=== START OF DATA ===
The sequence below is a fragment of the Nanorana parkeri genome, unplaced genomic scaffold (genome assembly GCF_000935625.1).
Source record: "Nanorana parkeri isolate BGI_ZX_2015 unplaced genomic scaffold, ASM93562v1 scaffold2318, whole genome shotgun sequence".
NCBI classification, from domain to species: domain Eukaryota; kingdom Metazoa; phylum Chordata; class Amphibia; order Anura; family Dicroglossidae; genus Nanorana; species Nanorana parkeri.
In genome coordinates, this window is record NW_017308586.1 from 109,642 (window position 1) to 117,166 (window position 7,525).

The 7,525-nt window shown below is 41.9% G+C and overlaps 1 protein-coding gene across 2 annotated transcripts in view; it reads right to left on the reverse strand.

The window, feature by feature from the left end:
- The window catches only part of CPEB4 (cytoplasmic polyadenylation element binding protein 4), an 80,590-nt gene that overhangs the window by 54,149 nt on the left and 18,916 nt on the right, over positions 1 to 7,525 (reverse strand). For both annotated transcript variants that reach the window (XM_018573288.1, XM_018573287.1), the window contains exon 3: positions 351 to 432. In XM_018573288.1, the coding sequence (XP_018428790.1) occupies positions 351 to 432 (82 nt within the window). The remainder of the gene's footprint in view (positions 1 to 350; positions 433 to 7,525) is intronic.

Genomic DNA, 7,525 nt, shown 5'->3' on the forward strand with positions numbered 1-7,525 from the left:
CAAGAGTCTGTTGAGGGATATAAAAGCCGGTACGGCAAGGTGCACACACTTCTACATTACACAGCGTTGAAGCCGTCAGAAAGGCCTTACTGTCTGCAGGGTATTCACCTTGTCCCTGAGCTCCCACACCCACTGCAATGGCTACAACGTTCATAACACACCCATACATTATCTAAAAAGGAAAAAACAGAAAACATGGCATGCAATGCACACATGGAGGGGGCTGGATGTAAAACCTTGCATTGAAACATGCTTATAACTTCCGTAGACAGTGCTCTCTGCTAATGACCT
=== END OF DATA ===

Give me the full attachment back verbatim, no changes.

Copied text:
The sequence below is a fragment of the Nanorana parkeri genome, unplaced genomic scaffold (genome assembly GCF_000935625.1).
Source record: "Nanorana parkeri isolate BGI_ZX_2015 unplaced genomic scaffold, ASM93562v1 scaffold2318, whole genome shotgun sequence".
NCBI classification, from domain to species: domain Eukaryota; kingdom Metazoa; phylum Chordata; class Amphibia; order Anura; family Dicroglossidae; genus Nanorana; species Nanorana parkeri.
In genome coordinates, this window is record NW_017308586.1 from 109,642 (window position 1) to 117,166 (window position 7,525).

The 7,525-nt window shown below is 41.9% G+C and overlaps 1 protein-coding gene across 2 annotated transcripts in view; it reads right to left on the reverse strand.

The window, feature by feature from the left end:
- The window catches only part of CPEB4 (cytoplasmic polyadenylation element binding protein 4), an 80,590-nt gene that overhangs the window by 54,149 nt on the left and 18,916 nt on the right, over positions 1 to 7,525 (reverse strand). For both annotated transcript variants that reach the window (XM_018573288.1, XM_018573287.1), the window contains exon 3: positions 351 to 432. In XM_018573288.1, the coding sequence (XP_018428790.1) occupies positions 351 to 432 (82 nt within the window). The remainder of the gene's footprint in view (positions 1 to 350; positions 433 to 7,525) is intronic.

Genomic DNA, 7,525 nt, shown 5'->3' on the forward strand with positions numbered 1-7,525 from the left:
CAAGAGTCTGTTGAGGGATATAAAAGCCGGTACGGCAAGGTGCACACACTTCTACATTACACAGCGTTGAAGCCGTCAGAAAGGCCTTACTGTCTGCAGGGTATTCACCTTGTCCCTGAGCTCCCACACCCACTGCAATGGCTACAACGTTCATAACACACCCATACATTATCTAAAAAGGAAAAAACAGAAAACATGGCATGCAATGCACACATGGAGGGGGCTGGATGTAAAACCTTGCATTGAAACATGCTTATAACTTCCGTAGACAGTGCTCTCTGCTAATGACCT